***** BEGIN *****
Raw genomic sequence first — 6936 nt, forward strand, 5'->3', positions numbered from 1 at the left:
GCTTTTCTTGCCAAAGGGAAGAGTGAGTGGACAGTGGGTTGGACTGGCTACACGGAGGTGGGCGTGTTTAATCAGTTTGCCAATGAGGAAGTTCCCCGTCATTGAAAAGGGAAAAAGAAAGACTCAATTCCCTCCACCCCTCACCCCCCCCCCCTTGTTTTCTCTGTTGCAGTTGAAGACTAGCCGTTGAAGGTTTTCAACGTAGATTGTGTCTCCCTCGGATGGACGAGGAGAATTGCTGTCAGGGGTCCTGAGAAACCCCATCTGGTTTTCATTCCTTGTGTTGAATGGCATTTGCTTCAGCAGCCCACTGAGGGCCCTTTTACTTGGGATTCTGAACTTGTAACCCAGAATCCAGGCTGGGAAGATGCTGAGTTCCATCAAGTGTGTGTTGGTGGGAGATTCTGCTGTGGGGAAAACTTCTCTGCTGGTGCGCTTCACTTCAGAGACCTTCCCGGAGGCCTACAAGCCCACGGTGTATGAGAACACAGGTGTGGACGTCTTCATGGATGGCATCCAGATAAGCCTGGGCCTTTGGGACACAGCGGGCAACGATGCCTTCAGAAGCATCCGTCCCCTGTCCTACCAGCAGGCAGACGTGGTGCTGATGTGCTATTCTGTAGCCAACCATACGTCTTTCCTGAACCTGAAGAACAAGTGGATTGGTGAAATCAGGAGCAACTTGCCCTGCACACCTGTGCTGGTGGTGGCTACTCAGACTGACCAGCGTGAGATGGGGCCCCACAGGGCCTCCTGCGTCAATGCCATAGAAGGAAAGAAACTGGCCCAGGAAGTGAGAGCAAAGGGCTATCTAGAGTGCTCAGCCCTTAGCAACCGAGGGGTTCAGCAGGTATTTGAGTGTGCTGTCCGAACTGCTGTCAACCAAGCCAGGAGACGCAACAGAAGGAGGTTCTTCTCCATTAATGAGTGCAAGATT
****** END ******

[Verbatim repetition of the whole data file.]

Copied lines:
Raw genomic sequence first — 6936 nt, forward strand, 5'->3', positions numbered from 1 at the left:
GCTTTTCTTGCCAAAGGGAAGAGTGAGTGGACAGTGGGTTGGACTGGCTACACGGAGGTGGGCGTGTTTAATCAGTTTGCCAATGAGGAAGTTCCCCGTCATTGAAAAGGGAAAAAGAAAGACTCAATTCCCTCCACCCCTCACCCCCCCCCCCTTGTTTTCTCTGTTGCAGTTGAAGACTAGCCGTTGAAGGTTTTCAACGTAGATTGTGTCTCCCTCGGATGGACGAGGAGAATTGCTGTCAGGGGTCCTGAGAAACCCCATCTGGTTTTCATTCCTTGTGTTGAATGGCATTTGCTTCAGCAGCCCACTGAGGGCCCTTTTACTTGGGATTCTGAACTTGTAACCCAGAATCCAGGCTGGGAAGATGCTGAGTTCCATCAAGTGTGTGTTGGTGGGAGATTCTGCTGTGGGGAAAACTTCTCTGCTGGTGCGCTTCACTTCAGAGACCTTCCCGGAGGCCTACAAGCCCACGGTGTATGAGAACACAGGTGTGGACGTCTTCATGGATGGCATCCAGATAAGCCTGGGCCTTTGGGACACAGCGGGCAACGATGCCTTCAGAAGCATCCGTCCCCTGTCCTACCAGCAGGCAGACGTGGTGCTGATGTGCTATTCTGTAGCCAACCATACGTCTTTCCTGAACCTGAAGAACAAGTGGATTGGTGAAATCAGGAGCAACTTGCCCTGCACACCTGTGCTGGTGGTGGCTACTCAGACTGACCAGCGTGAGATGGGGCCCCACAGGGCCTCCTGCGTCAATGCCATAGAAGGAAAGAAACTGGCCCAGGAAGTGAGAGCAAAGGGCTATCTAGAGTGCTCAGCCCTTAGCAACCGAGGGGTTCAGCAGGTATTTGAGTGTGCTGTCCGAACTGCTGTCAACCAAGCCAGGAGACGCAACAGAAGGAGGTTCTTCTCCATTAATGAGTGCAAGATT